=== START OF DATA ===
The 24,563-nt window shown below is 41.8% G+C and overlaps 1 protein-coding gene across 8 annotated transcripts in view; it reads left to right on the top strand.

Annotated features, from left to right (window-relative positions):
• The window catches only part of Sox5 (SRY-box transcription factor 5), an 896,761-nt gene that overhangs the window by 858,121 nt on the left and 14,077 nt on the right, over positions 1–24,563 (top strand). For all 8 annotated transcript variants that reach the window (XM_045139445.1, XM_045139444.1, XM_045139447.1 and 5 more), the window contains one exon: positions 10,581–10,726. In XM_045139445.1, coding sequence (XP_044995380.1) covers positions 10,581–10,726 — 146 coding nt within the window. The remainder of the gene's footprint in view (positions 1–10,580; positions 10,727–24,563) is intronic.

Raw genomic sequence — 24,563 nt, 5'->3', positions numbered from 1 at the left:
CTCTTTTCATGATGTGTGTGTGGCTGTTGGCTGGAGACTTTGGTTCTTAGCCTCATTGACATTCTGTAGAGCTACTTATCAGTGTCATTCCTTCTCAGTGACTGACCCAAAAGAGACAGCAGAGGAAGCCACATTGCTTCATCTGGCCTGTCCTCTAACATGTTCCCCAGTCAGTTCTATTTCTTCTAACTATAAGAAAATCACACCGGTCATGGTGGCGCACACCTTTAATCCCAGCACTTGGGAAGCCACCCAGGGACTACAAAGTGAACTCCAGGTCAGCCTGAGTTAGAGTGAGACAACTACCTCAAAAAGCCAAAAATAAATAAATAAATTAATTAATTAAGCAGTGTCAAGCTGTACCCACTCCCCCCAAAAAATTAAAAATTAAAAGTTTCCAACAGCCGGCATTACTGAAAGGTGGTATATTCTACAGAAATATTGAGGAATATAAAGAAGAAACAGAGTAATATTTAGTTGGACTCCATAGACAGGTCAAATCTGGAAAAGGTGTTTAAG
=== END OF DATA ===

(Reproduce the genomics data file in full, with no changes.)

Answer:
The 24,563-nt window shown below is 41.8% G+C and overlaps 1 protein-coding gene across 8 annotated transcripts in view; it reads left to right on the top strand.

Annotated features, from left to right (window-relative positions):
• The window catches only part of Sox5 (SRY-box transcription factor 5), an 896,761-nt gene that overhangs the window by 858,121 nt on the left and 14,077 nt on the right, over positions 1–24,563 (top strand). For all 8 annotated transcript variants that reach the window (XM_045139445.1, XM_045139444.1, XM_045139447.1 and 5 more), the window contains one exon: positions 10,581–10,726. In XM_045139445.1, coding sequence (XP_044995380.1) covers positions 10,581–10,726 — 146 coding nt within the window. The remainder of the gene's footprint in view (positions 1–10,580; positions 10,727–24,563) is intronic.

Raw genomic sequence — 24,563 nt, 5'->3', positions numbered from 1 at the left:
CTCTTTTCATGATGTGTGTGTGGCTGTTGGCTGGAGACTTTGGTTCTTAGCCTCATTGACATTCTGTAGAGCTACTTATCAGTGTCATTCCTTCTCAGTGACTGACCCAAAAGAGACAGCAGAGGAAGCCACATTGCTTCATCTGGCCTGTCCTCTAACATGTTCCCCAGTCAGTTCTATTTCTTCTAACTATAAGAAAATCACACCGGTCATGGTGGCGCACACCTTTAATCCCAGCACTTGGGAAGCCACCCAGGGACTACAAAGTGAACTCCAGGTCAGCCTGAGTTAGAGTGAGACAACTACCTCAAAAAGCCAAAAATAAATAAATAAATTAATTAATTAAGCAGTGTCAAGCTGTACCCACTCCCCCCAAAAAATTAAAAATTAAAAGTTTCCAACAGCCGGCATTACTGAAAGGTGGTATATTCTACAGAAATATTGAGGAATATAAAGAAGAAACAGAGTAATATTTAGTTGGACTCCATAGACAGGTCAAATCTGGAAAAGGTGTTTAAG